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Effect of Segment Length on Risk for Neoplastic Progression in Patients with Barrett Esophagus

Rebecca E. Rudolph, MD, MPH; Thomas L. Vaughan, MD, MPH; Barry E. Storer, PhD; Rodger C. Haggitt, MD; Peter S. Rabinovitch, MD, PhD; Douglas S. Levine, MD; and Brian J. Reid, MD, PhD
[+] Article and Author Information

From Fred Hutchinson Cancer Research Center and University of Washington, Seattle, Washington


Acknowledgments: The authors thank Dr. Patricia Blount for her contributions to patient care in the Seattle Barrett's Esophagus Project, Ms. Carissa Sanchez for flow cytometric analyses, Mr. David Cowan and Ms. Janine Kikuchi for database management, Ms. Christine Karlsen and Ms. Sue Irvine for their contributions as patient care coordinators, and Ms. Tricia Christopherson for management of patient interviews.

Grant Support: By National Institutes of Health grants R01 CA61202 and R25 CA57734.

Requests for Single Reprints: Rebecca E. Rudolph, MD, MPH, Fred Hutchinson Cancer Research Center, 1100 Fairview Avenue North, MP-474, Box 19024, Seattle, WA 98109-1024.

Requests To Purchase Bulk Reprints (minimum, 100 copies): the Reprints Coordinator; phone, 215-351-2657; e-mail, reprints@mail.acponline.org.

Current Author Addresses: Drs. Rudolph, Vaughan, Storer, and Reid: Fred Hutchinson Cancer Research Center, 1100 Fairview Avenue North, MP-474, Box 19024, Seattle, WA 98109-1024.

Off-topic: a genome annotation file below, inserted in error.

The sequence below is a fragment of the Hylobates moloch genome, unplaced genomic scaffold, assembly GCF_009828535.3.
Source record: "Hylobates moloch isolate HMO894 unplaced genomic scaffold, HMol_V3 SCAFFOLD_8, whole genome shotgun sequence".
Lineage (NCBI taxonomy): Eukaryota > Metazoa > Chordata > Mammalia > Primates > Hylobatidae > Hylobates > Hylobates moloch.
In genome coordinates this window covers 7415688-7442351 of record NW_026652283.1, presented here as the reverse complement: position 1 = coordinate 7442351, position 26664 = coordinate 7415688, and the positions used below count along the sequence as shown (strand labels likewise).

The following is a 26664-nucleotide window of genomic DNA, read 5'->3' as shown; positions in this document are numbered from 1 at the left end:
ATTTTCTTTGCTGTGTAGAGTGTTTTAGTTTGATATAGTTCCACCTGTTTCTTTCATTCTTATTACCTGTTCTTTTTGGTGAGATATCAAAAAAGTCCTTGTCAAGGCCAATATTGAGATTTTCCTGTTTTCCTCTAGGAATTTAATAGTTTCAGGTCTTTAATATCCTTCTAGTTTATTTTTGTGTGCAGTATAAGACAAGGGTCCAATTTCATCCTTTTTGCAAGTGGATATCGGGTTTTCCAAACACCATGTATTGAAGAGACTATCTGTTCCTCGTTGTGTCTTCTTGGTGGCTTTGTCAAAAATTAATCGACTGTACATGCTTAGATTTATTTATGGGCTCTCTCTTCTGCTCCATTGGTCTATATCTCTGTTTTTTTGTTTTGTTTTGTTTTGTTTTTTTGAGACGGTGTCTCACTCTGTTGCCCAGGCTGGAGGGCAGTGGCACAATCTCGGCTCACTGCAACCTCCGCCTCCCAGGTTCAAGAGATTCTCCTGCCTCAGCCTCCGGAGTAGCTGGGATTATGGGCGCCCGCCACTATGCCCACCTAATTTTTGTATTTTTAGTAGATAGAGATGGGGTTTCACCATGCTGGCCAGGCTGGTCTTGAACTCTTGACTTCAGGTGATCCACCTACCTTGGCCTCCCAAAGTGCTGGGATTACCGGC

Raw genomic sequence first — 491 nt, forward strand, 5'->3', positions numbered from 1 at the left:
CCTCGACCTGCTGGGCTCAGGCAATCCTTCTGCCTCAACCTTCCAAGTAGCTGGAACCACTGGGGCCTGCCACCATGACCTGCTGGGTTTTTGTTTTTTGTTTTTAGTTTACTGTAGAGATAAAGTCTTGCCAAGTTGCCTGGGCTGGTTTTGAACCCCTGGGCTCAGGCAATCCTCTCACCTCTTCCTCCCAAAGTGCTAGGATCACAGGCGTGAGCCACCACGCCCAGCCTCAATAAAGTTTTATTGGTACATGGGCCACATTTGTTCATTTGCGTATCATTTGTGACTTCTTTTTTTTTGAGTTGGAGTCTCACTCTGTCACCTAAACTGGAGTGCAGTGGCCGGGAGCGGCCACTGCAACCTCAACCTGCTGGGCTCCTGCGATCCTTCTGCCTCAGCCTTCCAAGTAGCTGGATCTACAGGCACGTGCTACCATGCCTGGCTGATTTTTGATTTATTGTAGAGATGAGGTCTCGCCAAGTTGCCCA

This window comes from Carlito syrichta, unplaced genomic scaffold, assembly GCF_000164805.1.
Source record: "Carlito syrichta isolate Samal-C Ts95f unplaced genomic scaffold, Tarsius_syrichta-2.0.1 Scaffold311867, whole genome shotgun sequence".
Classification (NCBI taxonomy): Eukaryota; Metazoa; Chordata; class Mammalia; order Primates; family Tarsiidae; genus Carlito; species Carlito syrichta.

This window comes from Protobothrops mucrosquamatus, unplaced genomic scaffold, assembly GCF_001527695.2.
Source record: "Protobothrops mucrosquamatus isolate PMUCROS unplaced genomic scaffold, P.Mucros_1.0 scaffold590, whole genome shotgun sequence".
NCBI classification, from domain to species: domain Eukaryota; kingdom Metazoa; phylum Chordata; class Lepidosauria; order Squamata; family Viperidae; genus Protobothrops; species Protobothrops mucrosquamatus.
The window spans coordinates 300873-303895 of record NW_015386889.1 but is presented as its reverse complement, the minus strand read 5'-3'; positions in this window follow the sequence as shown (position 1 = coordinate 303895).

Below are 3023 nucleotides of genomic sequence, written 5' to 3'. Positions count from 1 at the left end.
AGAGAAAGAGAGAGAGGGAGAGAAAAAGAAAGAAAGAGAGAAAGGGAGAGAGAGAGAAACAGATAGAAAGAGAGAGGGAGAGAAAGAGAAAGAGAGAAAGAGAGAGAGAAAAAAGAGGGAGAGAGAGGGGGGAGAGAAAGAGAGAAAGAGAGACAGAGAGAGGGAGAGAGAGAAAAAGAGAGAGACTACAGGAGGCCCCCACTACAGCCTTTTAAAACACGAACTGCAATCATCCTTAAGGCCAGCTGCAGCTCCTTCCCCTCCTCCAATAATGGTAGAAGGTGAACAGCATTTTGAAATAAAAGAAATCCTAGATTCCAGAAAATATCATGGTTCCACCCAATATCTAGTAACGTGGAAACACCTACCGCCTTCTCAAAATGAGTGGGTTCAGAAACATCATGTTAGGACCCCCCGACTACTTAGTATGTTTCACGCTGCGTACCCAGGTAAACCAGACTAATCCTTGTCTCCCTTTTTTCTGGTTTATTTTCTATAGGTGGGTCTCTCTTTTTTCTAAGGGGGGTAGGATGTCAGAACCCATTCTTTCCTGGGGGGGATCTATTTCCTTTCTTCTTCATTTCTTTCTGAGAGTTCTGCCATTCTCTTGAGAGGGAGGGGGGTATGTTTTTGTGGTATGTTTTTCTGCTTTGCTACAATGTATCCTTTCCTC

Dr. Haggitt: University of Washington Medical Center, Pathology, BB-210B, Box 356100, Seattle, WA 98195.

Dr. Rabinovitch: University of Washington, K-081 Health Sciences Pathology, Box 357470, Seattle, WA 98195.

Dr. Levine: AstraZeneca Pharmaceuticals, 725 Chesterbrook Boulevard, E-2C, Wayne, PA 19087-5677.

Author Contributions: Conception and design: R.E. Rudolph, T.L. Vaughan, D.S. Levine, B.J. Reid.

Analysis and interpretation of the data: R.E. Rudolph, T.L. Vaughan, B.E. Storer, R.C. Haggitt, P.S. Rabinovitch, D.S. Levine, B.J. Reid.

Drafting of the article: R.E. Rudolph, T.L. Vaughan.

Critical revision of the article for important intellectual content: R.E. Rudolph, T.L. Vaughan, B.E. Storer, R.C. Haggitt, P.S. Rabinovitch, D.S. Levine, B.J. Reid.

Final approval of the article: R.E. Rudolph, T.L. Vaughan, B.E. Storer, R.C. Haggitt, P.S. Rabinovitch, D.S. Levine, B.J. Reid.

Provision of study materials or patients: T.L. Vaughan, R.C. Haggitt, D.S. Levine, B.J. Reid.

Statistical expertise: R.E. Rudolph, T.L. Vaughan, B.E. Storer.

Obtaining of funding: T.L. Vaughan, P.S. Rabinovitch, B.J. Reid.

Administrative, technical, or logistic support: T.L. Vaughan, P.S. Rabinovitch, B.J. Reid.

Collection and assembly of data: R.E. Rudolph, T.L. Vaughan, R.C. Haggitt, P.S. Rabinovitch, D.S. Levine, B.J. Reid.


Ann Intern Med. 2000;132(8):612-620. doi:10.7326/0003-4819-132-8-200004180-00003
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In Barrett esophagus, the normal stratified squamous epithelium of the esophagus is replaced by specialized columnar epithelium in response to the tissue injury caused by chronic gastroesophageal reflux (1). Barrett esophagus is present in approximately 5% to 15% of persons with clinical indications for elective upper endoscopy (25). The results of several recent studies suggest that most patients with Barrett esophagus have short-segment (<3 cm) Barrett esophagus (27).

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Summary for Patients

Risk for Cancer in Patients with Barrett Esophagus

The summary below is from the full report titled “Effect of Segment Length on Risk for Neoplastic Progression in Patients with Barrett Esophagus.”. It is in the 18 April 2000 issue of Annals of Internal Medicine (volume 132, pages 612-620). The authors are R.E. Rudolph, T.L. Vaughan, B.E. Storer, R.C. Haggitt, P.S. Rabinovitch, D.S. Levine, and B.J. Reid.

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